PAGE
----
Colleges and universities that take part in federal financial aid programs will be under new obligations to take steps to prevent illegal downloads of music, movies and other copyrighted material if legislation overwhelmingly passed by the House last month becomes law.
A two-page portion of the 800-page College Opportunity and Affordability Act has raised alarms in the higher- education community. It would hold schools disproportionately responsible, education groups say, for activities that take place mostly off-campus.
“More than 80% of students live off-campus and use commercial networks,” not school networks, said Steve Worona, director of policy and networking for Educause, a nonprofit that focuses on information technology in higher education.
Universities go well past the minimum legal requirements to dissuade piracy by requiring students to sign copyright-law notifications, Worona argued, yet the commercial networks where the “vast majority” of illegal downloads occur “do nothing beyond it -- and for some reason we’re the ones targeted.”
The main purpose of the legislation, which the House approved 354-58, is to make college more affordable to low- and middle-income families.
But the anti-piracy provision could increase student costs, Worona said. It would mandate that schools develop plans to offer alternatives to illegal downloading and to explore technological deterrents.
Worona called the mandate “expensive, ineffective, inappropriate and unnecessary” and expressed concern that schools could be penalized for failing to come up with such plans.
Rep. Steve Cohen (D-Tenn.) had intended to introduce an amendment that no school failing to devise plans “shall be denied or given reduced federal funding,” but after tornadoes struck his state he returned to his district to deal with the aftermath -- and missed a key procedural vote to attach his language to the bill.
Educational institutions’ arguments don’t sway representatives of the artists who receive no royalties from illegal file-sharing.
“Piracy hurts ordinary working musicians, but it also will hurt our nation’s culture and its music fans if enough talented and hard-working musicians cannot survive in the business,” American Federation of Musicians President Thomas F. Lee said in a letter to the House Committee on Education and Labor in support of the provision.
The Motion Picture Assn. of America, which also supports the measure, in earlier congressional testimony cited a 2005 study to claim that 44%, or about $572 million, of industry losses came from students using college networks. But in late January the MPAA, acknowledging “human error,” lowed the proportion to 15%, or about $195 million.
“I have no doubt that the exceptional size of this [initial] number contributed significantly to the sense of urgency in dealing with college students,” Educause Vice President Mark Luker said in an interview. Even 15% is too high, he said: Adjusting for the fact that most students are off-campus, he considered 3% a more reasonable estimate.
UCLA’s director of strategic policy for information technology, Kent Wada, agreed with Luker’s 3% estimate, adding: “Consider also that we see the behavior and values associated with illegal file-sharing already largely developed by the time students arrive at college.”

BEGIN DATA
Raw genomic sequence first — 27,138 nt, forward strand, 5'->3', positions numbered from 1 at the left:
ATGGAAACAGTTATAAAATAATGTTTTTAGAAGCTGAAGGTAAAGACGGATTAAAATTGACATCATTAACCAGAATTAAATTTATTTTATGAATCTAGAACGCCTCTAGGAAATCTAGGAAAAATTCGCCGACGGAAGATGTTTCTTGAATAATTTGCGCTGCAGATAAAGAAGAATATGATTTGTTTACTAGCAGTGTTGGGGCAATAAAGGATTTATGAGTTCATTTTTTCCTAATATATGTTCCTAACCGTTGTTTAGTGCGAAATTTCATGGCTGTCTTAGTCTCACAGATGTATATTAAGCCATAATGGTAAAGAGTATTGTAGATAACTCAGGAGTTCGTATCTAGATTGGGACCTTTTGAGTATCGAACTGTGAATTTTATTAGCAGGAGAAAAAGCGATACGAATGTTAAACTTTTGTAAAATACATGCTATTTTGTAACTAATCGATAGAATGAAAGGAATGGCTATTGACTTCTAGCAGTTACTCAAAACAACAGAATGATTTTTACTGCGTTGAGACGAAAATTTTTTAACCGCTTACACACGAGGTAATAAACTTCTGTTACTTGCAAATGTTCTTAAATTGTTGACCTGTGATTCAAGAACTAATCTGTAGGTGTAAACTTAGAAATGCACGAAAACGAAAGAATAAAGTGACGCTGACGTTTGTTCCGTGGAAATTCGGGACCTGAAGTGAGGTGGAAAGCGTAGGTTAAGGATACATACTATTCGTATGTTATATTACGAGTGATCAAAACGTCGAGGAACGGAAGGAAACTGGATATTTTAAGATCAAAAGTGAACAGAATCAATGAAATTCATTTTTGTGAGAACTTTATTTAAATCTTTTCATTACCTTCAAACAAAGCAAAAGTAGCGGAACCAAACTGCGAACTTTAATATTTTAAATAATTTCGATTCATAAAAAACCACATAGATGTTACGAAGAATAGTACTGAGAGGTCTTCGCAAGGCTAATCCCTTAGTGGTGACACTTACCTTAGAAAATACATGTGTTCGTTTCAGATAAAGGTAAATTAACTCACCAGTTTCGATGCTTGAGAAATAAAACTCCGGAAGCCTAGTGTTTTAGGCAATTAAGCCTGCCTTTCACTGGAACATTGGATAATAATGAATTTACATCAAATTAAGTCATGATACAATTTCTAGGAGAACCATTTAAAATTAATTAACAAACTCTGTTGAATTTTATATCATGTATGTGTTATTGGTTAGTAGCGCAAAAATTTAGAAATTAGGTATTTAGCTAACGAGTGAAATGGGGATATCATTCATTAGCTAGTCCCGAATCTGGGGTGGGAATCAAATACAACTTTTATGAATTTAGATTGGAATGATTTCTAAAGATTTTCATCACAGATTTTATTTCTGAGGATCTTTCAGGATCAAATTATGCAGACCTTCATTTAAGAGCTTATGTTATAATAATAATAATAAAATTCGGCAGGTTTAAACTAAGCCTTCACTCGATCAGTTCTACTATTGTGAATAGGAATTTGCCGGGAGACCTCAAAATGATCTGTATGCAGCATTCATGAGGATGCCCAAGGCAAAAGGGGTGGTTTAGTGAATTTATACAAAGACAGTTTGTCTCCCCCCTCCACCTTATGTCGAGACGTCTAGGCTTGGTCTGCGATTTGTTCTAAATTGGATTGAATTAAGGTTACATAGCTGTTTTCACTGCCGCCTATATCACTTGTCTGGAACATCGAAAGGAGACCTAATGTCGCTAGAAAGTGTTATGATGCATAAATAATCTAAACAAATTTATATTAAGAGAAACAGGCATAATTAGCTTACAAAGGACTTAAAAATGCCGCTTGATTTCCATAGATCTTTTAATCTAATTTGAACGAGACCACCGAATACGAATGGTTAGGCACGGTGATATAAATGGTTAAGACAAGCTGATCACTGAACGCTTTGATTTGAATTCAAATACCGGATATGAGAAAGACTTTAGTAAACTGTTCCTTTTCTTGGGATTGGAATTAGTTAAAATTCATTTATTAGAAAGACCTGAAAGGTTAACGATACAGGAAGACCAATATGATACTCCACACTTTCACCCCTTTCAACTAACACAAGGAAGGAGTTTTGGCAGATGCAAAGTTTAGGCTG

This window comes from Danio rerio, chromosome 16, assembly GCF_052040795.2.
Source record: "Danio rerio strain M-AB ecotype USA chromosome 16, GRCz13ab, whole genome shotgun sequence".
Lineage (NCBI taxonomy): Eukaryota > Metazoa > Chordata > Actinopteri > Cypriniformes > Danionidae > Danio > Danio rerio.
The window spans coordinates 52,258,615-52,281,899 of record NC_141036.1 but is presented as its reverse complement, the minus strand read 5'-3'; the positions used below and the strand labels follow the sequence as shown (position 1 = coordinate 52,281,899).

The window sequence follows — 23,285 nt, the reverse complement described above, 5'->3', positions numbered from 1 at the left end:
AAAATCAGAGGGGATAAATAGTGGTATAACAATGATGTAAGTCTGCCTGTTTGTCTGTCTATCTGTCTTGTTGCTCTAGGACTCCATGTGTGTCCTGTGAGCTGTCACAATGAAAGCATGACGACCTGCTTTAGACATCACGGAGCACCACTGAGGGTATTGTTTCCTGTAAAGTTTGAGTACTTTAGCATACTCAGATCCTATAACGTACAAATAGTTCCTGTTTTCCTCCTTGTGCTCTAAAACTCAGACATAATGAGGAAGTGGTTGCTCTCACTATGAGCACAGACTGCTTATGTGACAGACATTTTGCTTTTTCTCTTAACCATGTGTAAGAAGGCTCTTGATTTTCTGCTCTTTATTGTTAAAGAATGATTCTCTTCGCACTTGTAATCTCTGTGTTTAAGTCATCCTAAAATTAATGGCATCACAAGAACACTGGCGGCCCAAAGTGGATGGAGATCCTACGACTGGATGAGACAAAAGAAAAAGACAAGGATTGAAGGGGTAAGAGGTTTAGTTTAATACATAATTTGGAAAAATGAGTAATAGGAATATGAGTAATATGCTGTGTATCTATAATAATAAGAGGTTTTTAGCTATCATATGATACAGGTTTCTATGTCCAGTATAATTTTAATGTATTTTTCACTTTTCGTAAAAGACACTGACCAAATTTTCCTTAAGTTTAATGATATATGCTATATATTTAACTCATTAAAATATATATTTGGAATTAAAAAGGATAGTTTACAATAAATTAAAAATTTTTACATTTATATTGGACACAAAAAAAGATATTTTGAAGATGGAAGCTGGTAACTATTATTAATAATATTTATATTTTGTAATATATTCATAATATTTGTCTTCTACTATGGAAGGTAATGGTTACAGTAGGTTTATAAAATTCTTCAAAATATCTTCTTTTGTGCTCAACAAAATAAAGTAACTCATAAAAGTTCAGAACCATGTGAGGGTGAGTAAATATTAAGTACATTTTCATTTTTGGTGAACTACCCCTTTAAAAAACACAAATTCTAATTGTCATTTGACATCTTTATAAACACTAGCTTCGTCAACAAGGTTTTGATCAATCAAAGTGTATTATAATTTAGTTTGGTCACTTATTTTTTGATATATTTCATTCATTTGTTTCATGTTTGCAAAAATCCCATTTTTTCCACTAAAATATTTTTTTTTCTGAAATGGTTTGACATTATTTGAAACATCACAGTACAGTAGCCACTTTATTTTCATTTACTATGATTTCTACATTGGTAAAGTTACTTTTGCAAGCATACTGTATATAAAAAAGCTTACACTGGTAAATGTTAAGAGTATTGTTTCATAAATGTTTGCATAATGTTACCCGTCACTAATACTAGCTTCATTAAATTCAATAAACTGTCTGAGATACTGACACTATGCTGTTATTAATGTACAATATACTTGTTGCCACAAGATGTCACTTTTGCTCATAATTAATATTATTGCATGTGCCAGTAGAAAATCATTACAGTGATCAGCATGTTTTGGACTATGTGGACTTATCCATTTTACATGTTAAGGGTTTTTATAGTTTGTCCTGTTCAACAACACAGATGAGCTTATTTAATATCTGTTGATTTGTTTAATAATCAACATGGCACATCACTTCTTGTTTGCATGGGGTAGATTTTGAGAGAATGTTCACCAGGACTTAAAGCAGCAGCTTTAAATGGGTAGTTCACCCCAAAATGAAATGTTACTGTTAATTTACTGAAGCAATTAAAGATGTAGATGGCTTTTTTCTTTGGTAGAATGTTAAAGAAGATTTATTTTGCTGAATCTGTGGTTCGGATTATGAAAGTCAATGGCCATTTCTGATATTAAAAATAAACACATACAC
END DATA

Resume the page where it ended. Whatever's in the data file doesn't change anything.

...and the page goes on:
Research by USC’s John Heidemann, an Information Sciences Institute associate professor, bore out their estimates. After hearing the MPAA’s initial claim, he monitored file-sharing on USC’s network for 14 hours and found 3% to 13% of users using peer-to-peer technology. (USC was among only a few schools to conduct research and not rely solely on the MPAA’s numbers.)
The Recording Industry Assn. of America, which also supports the bill, has subpoenaed numerous universities in recent years over piracy issues, asking schools to identify students who were illegally distributing songs onto file-sharing networks.
But in the last few months, several universities have fought back.
In the most prominent case, the University of Oregon moved in November to have a subpoena dismissed. The school accused the industry of misleading the judge, violating students’ privacy rights and engaging in questionable investigative practices.
The latter charge involves MediaSentry, an Internet service used by the RIAA to obtain user information from file-sharing networks. Some states, including Oregon, require private investigators to have a license, which MediaSentry lacks.
The RIAA says MediaSentry isn’t a private investigator.
The case is pending.
According to Luker, all universities have explicit policies against copyright infringement on campus networks that students must sign each year. And “quite a few” schools, he said, have sponsored subscriptions to legal downloading services such as Napster or the Ruckus Network, with the cost passed on to students.
“The corresponding costs must be charged back to the students, ultimately, through tuition or fees, raising the cost of higher education,” he said.
UCLA and USC say they have not increased charges to students because of their Ruckus subscriptions.
The RIAA supports several such means to promote legal campus downloads. But they aren’t catching on.
“The commercial alternatives simply don’t provide the services consumers want,” Educause’s Worona said. “They can’t download to an iPod or move tracks from place to place, and many don’t have a full range of selection. It doesn’t make sense for Congress to mandate something that has failed in the public marketplace.”
Universities still have hope based on the Senate version of the education bill, passed last summer. In response to vocal critics such as Educause, Majority Leader Harry Reid (D-Nev.) withdrew his amendment to require federally funded universities to use technological deterrents.
A House-Senate conference committee is to meet this year to work out differences in a final bill to be sent to the White House.